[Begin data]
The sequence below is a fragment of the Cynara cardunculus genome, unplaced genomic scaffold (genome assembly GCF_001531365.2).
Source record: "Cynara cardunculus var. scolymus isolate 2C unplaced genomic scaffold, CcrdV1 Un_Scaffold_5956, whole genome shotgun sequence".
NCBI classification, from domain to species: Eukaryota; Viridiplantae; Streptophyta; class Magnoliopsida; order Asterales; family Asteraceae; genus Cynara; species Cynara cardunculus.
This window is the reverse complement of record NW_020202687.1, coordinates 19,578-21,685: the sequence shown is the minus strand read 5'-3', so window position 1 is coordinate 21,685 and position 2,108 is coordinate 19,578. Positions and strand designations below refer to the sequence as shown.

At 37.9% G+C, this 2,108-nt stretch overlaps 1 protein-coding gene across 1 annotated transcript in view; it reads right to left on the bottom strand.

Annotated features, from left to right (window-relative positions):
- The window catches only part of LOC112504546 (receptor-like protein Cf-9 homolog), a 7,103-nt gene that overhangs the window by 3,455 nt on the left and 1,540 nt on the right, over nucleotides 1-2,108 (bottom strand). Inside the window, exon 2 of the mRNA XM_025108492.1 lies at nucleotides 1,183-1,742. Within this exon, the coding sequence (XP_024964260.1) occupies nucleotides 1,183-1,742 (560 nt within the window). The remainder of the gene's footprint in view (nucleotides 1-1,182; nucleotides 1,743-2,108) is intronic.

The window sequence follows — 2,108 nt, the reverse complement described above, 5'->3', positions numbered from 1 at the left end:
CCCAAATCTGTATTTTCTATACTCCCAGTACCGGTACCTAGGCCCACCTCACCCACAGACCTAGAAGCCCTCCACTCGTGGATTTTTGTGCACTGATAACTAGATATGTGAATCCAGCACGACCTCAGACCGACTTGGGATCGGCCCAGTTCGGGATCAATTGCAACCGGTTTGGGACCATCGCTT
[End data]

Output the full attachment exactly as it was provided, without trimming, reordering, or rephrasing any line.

The sequence below is a fragment of the Cynara cardunculus genome, unplaced genomic scaffold (genome assembly GCF_001531365.2).
Source record: "Cynara cardunculus var. scolymus isolate 2C unplaced genomic scaffold, CcrdV1 Un_Scaffold_5956, whole genome shotgun sequence".
NCBI classification, from domain to species: Eukaryota; Viridiplantae; Streptophyta; class Magnoliopsida; order Asterales; family Asteraceae; genus Cynara; species Cynara cardunculus.
This window is the reverse complement of record NW_020202687.1, coordinates 19,578-21,685: the sequence shown is the minus strand read 5'-3', so window position 1 is coordinate 21,685 and position 2,108 is coordinate 19,578. Positions and strand designations below refer to the sequence as shown.

At 37.9% G+C, this 2,108-nt stretch overlaps 1 protein-coding gene across 1 annotated transcript in view; it reads right to left on the bottom strand.

Annotated features, from left to right (window-relative positions):
- The window catches only part of LOC112504546 (receptor-like protein Cf-9 homolog), a 7,103-nt gene that overhangs the window by 3,455 nt on the left and 1,540 nt on the right, over nucleotides 1-2,108 (bottom strand). Inside the window, exon 2 of the mRNA XM_025108492.1 lies at nucleotides 1,183-1,742. Within this exon, the coding sequence (XP_024964260.1) occupies nucleotides 1,183-1,742 (560 nt within the window). The remainder of the gene's footprint in view (nucleotides 1-1,182; nucleotides 1,743-2,108) is intronic.

The window sequence follows — 2,108 nt, the reverse complement described above, 5'->3', positions numbered from 1 at the left end:
CCCAAATCTGTATTTTCTATACTCCCAGTACCGGTACCTAGGCCCACCTCACCCACAGACCTAGAAGCCCTCCACTCGTGGATTTTTGTGCACTGATAACTAGATATGTGAATCCAGCACGACCTCAGACCGACTTGGGATCGGCCCAGTTCGGGATCAATTGCAACCGGTTTGGGACCATCGCTT